The interior of Torfusa is neat but ugly like a Communist-Era Czech train station in some far-off country town. The florescent lights burn bright, the beige wallpaper is depressing and the cushions are worn.  The waitresses are all older women, jolly but harsh — accusing customers of being drunk (“No! No!” shouted one accussed guy, “I just have a naturally red face!”), admonishing people for not drinking beer (“This isn’t a cafe!) and showing the proper way to eat such a large piece of chicken with no knife and fork (crack the bones and pull apart!).  People come in through the curtained doorway as if they have gained admittance to the Pope: they look around in wonder, grateful to finally have access.  There are pickles, and a couple a different chicken sashimi dishes (in mayonaise, in miso and with soy) but really there is just the chicken.  You are not allowed to share. You have to order a whole piece for yourself.  There are 3 sizes ranging from $6 to $8.

I got the smallest size and after a long wait, was presented with a golden half bird, as big as the plate, still sizzling from the oil and served over shredded cabbage and one sad leaf of curly parsley.  This is not breaded, battered or even marinated chicken. This is simply seasoned and cooked whole. The skin crackled under my teeth, the flesh juicy with rendered chicken fat.  From drumstick to breast, the meat was tender, perfectly seasoned with the vague gaminess of chickens raised far from a factory farm. One of the waitresses told me to eat the backbone, the small rib bones, the end of the wings as the frying had rendered them crunchy and edible.  The cabbage soaked up the juices.  In silence, in a type of reverence, my family and I ate.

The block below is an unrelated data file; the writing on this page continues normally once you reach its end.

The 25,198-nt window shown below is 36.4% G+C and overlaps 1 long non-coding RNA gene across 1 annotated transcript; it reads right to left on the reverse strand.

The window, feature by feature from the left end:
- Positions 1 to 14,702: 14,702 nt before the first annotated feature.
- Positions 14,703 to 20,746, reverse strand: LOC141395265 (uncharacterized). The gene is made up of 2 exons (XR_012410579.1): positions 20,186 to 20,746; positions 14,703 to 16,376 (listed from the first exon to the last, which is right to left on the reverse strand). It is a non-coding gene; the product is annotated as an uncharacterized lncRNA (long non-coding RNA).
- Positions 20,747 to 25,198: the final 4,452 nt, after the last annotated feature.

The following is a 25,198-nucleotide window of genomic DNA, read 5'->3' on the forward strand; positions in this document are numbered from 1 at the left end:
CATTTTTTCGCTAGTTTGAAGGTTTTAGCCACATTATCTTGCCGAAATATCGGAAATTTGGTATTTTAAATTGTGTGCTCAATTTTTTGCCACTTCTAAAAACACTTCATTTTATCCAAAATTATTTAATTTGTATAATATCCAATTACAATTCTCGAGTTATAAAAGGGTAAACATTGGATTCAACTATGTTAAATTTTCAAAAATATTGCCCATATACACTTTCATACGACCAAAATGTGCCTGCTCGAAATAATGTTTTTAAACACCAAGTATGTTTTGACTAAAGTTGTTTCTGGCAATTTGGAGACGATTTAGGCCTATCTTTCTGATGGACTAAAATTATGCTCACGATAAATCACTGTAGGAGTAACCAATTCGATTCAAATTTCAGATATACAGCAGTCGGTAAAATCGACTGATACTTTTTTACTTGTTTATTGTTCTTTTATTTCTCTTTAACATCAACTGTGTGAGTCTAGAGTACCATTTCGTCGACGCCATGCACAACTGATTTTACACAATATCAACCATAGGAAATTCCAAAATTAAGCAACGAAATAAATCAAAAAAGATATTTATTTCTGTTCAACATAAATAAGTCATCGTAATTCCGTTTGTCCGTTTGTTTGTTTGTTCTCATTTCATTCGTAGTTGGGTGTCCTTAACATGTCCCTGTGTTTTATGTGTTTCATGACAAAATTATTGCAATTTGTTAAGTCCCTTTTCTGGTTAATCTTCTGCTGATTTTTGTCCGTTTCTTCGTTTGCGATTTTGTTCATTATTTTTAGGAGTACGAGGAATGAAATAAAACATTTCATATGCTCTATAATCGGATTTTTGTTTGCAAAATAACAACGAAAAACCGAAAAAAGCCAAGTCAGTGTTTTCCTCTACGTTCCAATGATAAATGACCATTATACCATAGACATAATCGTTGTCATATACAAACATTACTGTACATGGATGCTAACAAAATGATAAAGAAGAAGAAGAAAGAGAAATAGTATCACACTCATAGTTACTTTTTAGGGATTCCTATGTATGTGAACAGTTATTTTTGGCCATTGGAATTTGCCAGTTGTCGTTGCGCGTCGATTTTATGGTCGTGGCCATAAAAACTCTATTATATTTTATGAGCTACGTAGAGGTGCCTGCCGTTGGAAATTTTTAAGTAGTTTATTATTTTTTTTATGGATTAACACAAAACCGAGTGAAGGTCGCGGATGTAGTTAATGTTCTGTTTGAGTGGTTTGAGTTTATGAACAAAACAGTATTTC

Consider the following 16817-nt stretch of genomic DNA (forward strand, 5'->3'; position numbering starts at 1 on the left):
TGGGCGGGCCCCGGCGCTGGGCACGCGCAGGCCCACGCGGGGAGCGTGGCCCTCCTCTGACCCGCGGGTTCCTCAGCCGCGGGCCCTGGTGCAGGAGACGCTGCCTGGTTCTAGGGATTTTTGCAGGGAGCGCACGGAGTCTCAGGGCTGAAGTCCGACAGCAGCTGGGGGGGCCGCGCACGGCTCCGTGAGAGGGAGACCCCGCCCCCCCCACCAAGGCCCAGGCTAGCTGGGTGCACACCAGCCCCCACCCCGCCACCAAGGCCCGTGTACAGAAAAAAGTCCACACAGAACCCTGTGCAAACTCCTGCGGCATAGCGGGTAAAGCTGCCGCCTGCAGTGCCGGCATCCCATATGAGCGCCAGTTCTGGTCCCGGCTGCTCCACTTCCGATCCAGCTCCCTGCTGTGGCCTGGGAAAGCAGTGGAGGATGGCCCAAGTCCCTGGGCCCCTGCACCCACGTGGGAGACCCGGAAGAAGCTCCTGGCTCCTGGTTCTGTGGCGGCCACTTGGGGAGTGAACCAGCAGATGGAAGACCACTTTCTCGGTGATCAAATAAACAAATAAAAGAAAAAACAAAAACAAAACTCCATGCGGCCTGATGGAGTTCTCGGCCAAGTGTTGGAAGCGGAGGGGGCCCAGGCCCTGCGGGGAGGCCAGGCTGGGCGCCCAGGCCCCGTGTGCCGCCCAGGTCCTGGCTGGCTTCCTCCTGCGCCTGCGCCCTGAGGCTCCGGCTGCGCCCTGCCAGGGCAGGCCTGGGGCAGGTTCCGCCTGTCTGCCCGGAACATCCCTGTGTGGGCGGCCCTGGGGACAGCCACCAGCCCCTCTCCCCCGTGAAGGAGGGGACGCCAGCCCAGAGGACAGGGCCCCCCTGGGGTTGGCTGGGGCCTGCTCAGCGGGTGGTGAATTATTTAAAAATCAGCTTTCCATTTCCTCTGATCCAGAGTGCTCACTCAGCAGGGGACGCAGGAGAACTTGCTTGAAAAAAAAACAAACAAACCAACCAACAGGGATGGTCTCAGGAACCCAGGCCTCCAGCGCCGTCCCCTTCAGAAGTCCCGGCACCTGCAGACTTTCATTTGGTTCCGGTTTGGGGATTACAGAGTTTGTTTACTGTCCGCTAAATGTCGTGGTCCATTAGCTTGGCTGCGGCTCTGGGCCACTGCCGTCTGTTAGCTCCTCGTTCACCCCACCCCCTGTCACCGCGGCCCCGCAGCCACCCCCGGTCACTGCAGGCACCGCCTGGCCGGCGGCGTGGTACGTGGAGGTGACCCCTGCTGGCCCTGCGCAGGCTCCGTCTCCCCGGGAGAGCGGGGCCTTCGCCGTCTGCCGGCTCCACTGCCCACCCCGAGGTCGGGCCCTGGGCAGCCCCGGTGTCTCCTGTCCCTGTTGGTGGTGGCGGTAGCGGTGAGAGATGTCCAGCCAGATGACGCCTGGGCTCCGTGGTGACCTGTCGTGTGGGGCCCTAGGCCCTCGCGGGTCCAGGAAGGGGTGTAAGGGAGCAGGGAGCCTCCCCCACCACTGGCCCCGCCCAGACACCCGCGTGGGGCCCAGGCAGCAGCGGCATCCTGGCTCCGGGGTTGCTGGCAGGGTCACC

My wife is not a huge eater — or rather she can eat a lot all day, but never all at once.  At Torifusa, she finished before me, lifted that sad piece of parsley to her mouth and presented a plate stripped bare, a small pile of bones left to tell the tale. Only in Jamaica, have I seen a plate of chicken so decimated, bones cracked and sucked for marrow, flesh stripped with nary a tendon or speck of cartilage left for the rats. “I am going to dream about this chicken,” she announced.